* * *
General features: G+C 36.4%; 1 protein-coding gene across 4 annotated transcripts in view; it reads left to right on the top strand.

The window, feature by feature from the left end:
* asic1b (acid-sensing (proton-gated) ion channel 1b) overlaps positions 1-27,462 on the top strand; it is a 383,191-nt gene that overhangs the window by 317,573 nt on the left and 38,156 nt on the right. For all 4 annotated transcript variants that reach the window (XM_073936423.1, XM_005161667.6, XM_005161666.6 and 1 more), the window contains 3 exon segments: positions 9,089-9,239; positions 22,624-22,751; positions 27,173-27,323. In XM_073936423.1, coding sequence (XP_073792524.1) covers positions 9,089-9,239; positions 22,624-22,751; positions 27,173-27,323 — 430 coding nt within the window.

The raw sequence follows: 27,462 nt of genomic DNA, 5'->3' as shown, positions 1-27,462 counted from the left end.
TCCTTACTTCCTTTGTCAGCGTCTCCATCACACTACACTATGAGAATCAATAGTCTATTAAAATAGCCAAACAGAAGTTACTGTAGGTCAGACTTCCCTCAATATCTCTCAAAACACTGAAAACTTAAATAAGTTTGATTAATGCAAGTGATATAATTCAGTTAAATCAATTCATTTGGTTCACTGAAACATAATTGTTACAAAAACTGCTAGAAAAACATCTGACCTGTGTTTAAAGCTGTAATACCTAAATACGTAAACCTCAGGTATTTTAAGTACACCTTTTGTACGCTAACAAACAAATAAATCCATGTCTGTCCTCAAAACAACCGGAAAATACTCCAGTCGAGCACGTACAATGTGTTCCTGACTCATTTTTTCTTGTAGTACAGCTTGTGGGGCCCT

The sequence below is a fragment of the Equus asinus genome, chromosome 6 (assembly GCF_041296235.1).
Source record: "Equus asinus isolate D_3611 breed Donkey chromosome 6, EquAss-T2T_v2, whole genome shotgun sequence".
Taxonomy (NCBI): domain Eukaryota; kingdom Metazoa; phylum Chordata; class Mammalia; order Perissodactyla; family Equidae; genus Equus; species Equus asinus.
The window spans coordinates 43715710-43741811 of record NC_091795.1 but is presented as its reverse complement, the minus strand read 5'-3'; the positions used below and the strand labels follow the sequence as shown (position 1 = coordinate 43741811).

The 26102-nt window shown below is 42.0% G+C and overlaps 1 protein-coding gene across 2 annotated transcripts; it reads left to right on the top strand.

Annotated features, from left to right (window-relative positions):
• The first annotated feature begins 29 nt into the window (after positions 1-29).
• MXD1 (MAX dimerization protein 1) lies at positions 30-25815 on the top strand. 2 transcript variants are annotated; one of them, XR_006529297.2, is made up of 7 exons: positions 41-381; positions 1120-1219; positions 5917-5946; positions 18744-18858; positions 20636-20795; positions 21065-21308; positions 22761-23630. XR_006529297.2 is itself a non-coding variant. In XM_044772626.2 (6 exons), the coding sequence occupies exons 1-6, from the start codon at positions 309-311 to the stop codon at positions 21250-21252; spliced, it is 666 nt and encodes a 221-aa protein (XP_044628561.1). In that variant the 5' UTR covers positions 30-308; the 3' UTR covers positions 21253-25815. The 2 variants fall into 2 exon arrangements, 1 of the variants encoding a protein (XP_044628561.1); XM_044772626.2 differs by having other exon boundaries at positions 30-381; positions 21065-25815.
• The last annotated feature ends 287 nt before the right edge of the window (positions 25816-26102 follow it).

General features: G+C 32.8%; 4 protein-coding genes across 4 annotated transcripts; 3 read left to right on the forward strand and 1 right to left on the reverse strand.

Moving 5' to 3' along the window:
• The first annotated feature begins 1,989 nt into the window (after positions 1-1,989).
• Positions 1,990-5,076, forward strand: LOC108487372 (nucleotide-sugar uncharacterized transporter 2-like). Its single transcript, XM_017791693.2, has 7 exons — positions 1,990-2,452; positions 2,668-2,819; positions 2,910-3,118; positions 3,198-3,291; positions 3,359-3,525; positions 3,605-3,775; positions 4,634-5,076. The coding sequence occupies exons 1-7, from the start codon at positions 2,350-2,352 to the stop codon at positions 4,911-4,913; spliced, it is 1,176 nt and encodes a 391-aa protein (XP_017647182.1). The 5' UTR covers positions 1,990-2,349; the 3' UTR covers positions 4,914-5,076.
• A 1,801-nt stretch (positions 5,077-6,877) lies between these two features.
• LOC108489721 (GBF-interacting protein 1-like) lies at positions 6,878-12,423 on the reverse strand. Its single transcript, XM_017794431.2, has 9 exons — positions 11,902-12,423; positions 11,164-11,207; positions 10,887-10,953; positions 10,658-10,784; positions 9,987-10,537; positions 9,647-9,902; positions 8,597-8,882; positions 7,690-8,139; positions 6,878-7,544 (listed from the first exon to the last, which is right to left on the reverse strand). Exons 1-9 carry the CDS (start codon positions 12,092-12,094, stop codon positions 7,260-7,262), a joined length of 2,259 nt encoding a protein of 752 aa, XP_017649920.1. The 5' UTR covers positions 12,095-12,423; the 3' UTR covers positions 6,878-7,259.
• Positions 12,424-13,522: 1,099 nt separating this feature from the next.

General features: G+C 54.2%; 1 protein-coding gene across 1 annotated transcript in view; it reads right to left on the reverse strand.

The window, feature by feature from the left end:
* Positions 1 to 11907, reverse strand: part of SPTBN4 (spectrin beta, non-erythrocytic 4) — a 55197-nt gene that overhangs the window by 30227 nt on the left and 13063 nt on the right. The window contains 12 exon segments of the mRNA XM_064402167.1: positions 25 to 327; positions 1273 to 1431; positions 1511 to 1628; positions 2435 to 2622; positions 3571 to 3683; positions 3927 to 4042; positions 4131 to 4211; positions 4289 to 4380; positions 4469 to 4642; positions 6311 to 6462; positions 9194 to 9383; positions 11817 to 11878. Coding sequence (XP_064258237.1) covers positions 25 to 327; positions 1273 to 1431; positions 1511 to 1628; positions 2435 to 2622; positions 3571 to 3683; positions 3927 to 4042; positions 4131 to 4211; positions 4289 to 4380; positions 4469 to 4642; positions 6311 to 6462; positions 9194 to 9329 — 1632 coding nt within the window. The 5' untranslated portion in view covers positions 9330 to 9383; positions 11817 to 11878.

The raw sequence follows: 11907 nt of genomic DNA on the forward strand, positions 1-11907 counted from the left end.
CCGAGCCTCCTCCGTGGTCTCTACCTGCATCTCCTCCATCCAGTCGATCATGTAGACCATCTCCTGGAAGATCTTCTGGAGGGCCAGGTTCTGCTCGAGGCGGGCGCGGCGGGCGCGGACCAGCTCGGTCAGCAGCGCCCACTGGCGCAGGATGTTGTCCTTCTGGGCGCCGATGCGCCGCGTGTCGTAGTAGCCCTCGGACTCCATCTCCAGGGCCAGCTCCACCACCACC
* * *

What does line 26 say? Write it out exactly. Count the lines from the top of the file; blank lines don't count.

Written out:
CCGAGCCTCCTCCGTGGTCTCTACCTGCATCTCCTCCATCCAGTCGATCATGTAGACCATCTCCTGGAAGATCTTCTGGAGGGCCAGGTTCTGCTCGAGGCGGGCGCGGCGGGCGCGGACCAGCTCGGTCAGCAGCGCCCACTGGCGCAGGATGTTGTCCTTCTGGGCGCCGATGCGCCGCGTGTCGTAGTAGCCCTCGGACTCCATCTCCAGGGCCAGCTCCACCACCACC